Turbo Technique

The Citroen BX wasn’t the first turbo diesel that people could buy, even in its class (the Volkswagen Golf got there first) but it is in my view the best. Citroen had a long history of producing diesels – right back to the 1930s with British Ricardo Engineering involvement.

Ricardo helped design the pre-ignition chamber that is a feature of most indirect injection diesel engines. They’re called indirect because the injector actually fires in this small chamber rather than directly into the cylinder itself. Ricardo’s trick improved the swirl characteristics of the burn and improved both efficiency and refinement. That same technique was employed on the XUD, which was launched almost 50 years after the first Citroen diesel.

The XUD actually first saw use in the Peugeot 305 and Talbot Horizon – Peugeot by then owned Citroen and Talbot. The engine was soon featured in the popular 205 as well and gained popularity, especially in France. Diesel options were by no means common on family cars at this stage but the XUD wasn’t just a ground-breaker for being a diesel, it was also quite revvy, reasonably powerful and smooth in use. It was most unlike other diesel engines. Sure, it still clattered a great deal when starting from cold, but on the move, it was smooth and almost refined.

At this stage, you couldn’t buy one with a turbocharger, but that changed in 1987 when the Citroen BX gained a blown option, most commonly seen here as the DTR Turbo. Citroen already had a turbo diesel on the market in the form of the CX, but the BX was much more afforable.

The BX range was tweaked later to include the TZD Turbo, which was effectively a GTi with a turbo diesel engine. A sporty bodykit helped prove that diesels were no longer slow and cumbersome. They could be fun!

The BX could dash to 60mph in less than 12 seconds and top 110mph, but the mighty 134lb ft of torque at a mere 2100rpm meant in-gear acceleration was the real talking point. The 50-70mph dash – so critical for overtaking – took a mere 11.6 seconds in top gear. That’s quicker than a Mk1 Vauxhall Astra GTE. This was proper shoved-back-in-your-seat acceleration from a car then capable of topping 40mpg very easily.

Sounds brilliant, but how is it translating in every day use? Well, I’m not yet really sure. Going from the simple, flat-but-feeble torque curve of the normally aspirated diesel really is a massive change. In that, you just got up to fifth gear and stayed there pretty much all day. There was no point going to a lower ratio for more power as the engine simply didn’t have any. It was rather unusual because once wound up, you could travel remarkably briskly with the engine doing no more than 3000rpm. An odd experience!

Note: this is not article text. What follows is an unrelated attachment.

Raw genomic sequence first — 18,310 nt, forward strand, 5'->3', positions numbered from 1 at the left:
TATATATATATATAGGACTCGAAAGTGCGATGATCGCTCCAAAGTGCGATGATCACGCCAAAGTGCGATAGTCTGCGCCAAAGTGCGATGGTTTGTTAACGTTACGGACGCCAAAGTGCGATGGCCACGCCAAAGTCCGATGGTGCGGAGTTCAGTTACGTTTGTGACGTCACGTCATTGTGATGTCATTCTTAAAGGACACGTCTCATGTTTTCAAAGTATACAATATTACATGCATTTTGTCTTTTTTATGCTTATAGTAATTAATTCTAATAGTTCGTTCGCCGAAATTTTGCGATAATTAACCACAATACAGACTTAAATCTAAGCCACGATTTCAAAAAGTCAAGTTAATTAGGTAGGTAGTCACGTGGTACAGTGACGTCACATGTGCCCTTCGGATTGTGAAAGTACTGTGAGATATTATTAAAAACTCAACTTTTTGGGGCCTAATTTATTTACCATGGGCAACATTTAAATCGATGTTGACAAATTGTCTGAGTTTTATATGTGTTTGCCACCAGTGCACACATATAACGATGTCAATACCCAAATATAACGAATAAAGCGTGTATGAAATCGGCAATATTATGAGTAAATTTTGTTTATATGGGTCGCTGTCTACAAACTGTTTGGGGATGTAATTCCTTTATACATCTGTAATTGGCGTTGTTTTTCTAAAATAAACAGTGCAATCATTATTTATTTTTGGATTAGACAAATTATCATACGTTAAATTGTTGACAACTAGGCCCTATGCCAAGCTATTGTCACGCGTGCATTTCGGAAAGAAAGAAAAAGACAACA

BX Turbo diesel

Turbo Technique. Exhilarating but hard work

The turbo diesel isn’t like that. One reason is taller gearing, which makes motorway travel much more relaxing. The downside is that fifth gear is no good below about 45mph, so you have to downchange more often. You also have to downchange to try and keep the engine on boost. Below 2000rpm, it’s just like there’s no turbo at all. The urge suddenly kicks in at about 2000rpm with a strong surge up to the red line. The engine doesn’t sound pleasant when revved though, so that generally means trying to change gear when you get to 4000rpm. Keeping the engine in that power band does require a bit of planning and careful thought and if you fail to do this, boost is lost and performance is suddenly rather sluggish.

This isn’t a car for bombing down tight, twisty lanes then. It just becomes too much of a chore trying to keep the boost in play. I’m finding this car is at its strongest on faster, more open stretches of road, where you can keep the average above 45mph. Then you can stay in top and the turbo is always on boost – so acceleration is always strong and the engine feels eager and responsive when you need it to be.

Overall though, I think I do prefer it. I’m a big fan of the normally aspirated diesels, but there are always times when you wish you had just a little bit more go. Usually when overtaking or climbing steep hills. There’s a steep hill near here that the BX will climb briskly in top gear. No other car I’ve owned gets close to that. My V8 Land Rover would struggle in fourth!

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